This is also a negotiated plea agreement, Judge. In return for the defendant's plea of guilty to Count 7 of the indictment, charging him with possession of CDS with intent to distribute within a thousand feet from a school, that CDS being marijuana, the State has agreed at the time of sentencing to recommend 364 days in the county jail as a condition of five years probation. The State then is waiving its right to seek a mandatory minimum term of three years without parole. But the State is only doing this with regard to the initial sentencing. It's reserving its right that if the defendant comes back on a violation of probation, it could at that time request the mandatory minimum that it could have sought originally. . . . The defendant is to waive his right to appeal.

In explaining his understanding of the agreement, defense counsel stated that "I've also explained to Mr. Wearing the circumstances involving any violation of probation that might occur, . . . which relates to the possibility of a sentence being imposed of five years, three years without parole should he violate his probation." Defendant himself indicated his understanding that if he violated probation "the Court would and could impose the same sentence that it could have imposed here today with reference to the three years of ineligibility for parole."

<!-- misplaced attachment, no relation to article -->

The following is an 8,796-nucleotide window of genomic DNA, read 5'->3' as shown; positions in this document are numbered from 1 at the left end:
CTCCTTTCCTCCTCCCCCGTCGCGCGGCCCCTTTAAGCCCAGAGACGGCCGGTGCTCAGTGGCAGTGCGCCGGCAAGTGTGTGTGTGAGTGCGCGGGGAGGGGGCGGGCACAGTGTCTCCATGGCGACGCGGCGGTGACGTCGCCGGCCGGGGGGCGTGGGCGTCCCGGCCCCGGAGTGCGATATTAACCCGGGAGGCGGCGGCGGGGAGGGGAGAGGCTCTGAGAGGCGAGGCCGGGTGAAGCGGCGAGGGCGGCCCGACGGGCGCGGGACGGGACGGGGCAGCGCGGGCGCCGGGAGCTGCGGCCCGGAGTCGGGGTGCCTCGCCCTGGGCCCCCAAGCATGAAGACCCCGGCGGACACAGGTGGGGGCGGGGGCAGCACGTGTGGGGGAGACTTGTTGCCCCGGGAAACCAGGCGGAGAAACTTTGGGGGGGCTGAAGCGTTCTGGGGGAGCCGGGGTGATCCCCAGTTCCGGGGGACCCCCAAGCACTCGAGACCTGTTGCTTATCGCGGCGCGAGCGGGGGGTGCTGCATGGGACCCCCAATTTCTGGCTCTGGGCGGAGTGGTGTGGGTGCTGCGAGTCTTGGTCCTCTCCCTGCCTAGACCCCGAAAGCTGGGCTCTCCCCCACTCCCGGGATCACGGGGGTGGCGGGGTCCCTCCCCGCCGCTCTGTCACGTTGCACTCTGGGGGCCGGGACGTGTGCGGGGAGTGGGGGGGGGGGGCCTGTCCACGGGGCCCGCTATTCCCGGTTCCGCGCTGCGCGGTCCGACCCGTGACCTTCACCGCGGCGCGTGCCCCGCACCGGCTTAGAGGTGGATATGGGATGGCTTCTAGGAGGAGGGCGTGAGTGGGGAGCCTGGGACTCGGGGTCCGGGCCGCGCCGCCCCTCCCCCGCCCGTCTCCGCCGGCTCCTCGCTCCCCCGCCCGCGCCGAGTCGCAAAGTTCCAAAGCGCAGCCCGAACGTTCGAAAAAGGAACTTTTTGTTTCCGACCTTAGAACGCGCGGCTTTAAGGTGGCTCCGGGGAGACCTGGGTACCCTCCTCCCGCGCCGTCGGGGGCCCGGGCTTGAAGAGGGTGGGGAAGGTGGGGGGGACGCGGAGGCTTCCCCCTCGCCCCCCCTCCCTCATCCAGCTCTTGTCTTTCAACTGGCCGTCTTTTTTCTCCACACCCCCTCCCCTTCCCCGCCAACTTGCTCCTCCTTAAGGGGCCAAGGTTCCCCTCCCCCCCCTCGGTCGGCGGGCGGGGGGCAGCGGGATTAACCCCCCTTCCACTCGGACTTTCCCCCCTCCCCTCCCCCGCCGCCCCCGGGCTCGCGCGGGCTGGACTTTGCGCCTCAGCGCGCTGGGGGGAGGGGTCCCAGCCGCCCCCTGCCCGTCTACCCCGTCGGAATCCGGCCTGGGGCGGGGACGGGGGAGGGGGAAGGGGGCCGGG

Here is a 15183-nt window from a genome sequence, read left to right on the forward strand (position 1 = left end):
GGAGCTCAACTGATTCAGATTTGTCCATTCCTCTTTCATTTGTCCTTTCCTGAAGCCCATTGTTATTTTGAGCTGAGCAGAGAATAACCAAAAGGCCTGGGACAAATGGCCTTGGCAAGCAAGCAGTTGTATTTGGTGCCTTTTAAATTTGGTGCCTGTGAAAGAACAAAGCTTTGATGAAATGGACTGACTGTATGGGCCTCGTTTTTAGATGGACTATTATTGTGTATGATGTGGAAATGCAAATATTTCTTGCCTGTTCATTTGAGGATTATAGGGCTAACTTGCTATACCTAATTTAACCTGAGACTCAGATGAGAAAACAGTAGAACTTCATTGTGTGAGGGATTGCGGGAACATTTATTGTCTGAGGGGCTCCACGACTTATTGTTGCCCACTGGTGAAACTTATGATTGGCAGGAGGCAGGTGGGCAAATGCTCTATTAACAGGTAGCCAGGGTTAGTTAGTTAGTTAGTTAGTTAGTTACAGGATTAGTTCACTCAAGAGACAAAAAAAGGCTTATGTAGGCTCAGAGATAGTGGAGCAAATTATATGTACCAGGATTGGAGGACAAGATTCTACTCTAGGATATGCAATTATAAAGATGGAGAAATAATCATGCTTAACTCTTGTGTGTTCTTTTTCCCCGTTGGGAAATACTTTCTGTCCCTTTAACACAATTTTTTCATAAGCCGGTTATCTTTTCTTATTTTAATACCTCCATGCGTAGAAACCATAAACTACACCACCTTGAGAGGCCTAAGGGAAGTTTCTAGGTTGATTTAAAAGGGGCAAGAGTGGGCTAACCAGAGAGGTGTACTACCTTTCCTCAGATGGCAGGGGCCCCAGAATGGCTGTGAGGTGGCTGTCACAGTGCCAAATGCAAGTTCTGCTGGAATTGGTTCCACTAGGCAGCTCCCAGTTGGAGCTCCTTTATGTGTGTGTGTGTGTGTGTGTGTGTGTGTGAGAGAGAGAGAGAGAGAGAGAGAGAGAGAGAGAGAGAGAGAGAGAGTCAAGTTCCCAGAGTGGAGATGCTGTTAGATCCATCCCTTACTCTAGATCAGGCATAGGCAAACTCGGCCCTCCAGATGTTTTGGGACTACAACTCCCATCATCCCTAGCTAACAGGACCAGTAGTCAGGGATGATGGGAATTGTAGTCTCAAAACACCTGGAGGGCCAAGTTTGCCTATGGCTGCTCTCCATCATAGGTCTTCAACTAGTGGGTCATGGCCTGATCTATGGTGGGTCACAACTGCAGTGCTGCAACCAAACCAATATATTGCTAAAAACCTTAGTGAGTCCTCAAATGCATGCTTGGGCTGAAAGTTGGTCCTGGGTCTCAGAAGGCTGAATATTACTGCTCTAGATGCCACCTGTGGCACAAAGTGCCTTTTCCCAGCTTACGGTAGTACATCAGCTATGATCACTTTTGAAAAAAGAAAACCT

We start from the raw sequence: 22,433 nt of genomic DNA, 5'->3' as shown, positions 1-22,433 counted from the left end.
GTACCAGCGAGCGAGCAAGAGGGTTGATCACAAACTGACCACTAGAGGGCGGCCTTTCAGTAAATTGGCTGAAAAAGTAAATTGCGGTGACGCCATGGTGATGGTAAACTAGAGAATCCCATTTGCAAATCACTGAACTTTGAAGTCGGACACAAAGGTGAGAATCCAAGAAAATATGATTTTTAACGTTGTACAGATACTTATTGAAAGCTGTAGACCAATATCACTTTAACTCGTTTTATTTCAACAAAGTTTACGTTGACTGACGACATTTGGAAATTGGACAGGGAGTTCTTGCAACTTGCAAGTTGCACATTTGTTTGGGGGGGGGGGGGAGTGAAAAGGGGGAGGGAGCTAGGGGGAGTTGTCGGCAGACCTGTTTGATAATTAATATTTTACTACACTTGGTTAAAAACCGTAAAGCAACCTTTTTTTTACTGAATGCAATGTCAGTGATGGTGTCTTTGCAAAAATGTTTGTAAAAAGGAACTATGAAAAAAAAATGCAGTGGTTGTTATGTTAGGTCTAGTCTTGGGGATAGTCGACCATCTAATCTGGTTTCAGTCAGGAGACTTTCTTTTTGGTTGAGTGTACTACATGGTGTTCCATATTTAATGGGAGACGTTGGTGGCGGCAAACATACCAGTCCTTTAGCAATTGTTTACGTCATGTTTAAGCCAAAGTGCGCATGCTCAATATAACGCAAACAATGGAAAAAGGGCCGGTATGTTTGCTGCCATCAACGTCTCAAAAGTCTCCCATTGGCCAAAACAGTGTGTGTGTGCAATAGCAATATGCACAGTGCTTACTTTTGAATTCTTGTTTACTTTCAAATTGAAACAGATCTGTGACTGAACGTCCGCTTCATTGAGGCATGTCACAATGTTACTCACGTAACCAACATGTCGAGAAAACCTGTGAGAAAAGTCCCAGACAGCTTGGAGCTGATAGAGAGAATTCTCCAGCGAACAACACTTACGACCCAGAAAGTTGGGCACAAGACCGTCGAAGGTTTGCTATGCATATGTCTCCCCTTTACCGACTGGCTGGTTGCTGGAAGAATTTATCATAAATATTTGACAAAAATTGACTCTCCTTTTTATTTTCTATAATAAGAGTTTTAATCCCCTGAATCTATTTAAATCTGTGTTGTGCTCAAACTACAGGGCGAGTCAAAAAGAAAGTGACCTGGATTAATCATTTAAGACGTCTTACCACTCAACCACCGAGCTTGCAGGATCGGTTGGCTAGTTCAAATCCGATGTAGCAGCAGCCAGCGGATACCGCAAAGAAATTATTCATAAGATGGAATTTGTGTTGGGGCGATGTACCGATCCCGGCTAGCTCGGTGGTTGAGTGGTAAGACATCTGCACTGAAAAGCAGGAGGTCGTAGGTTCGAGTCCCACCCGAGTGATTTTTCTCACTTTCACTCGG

At sentencing on June 3, 1988, the prosecutor again explained the plea recommendation and further stated:

Judge, just to clear the record, the State is waiving its mandatory three-year minimum parole ineligibility just with regards to sentencing, but if the defendant does come back on a violation of probation, the State has not waived that mandatory minimum period o parole ineligibility.

Before imposing sentence, the judge noted "the recommendation of Probation that the defendant is not amenable to probation because of the nature of the offense" and that ". . . since this was a plea agreement, I'll make no findings with reference to aggravating or mitigating factors." Addressing the defendant, the judge said: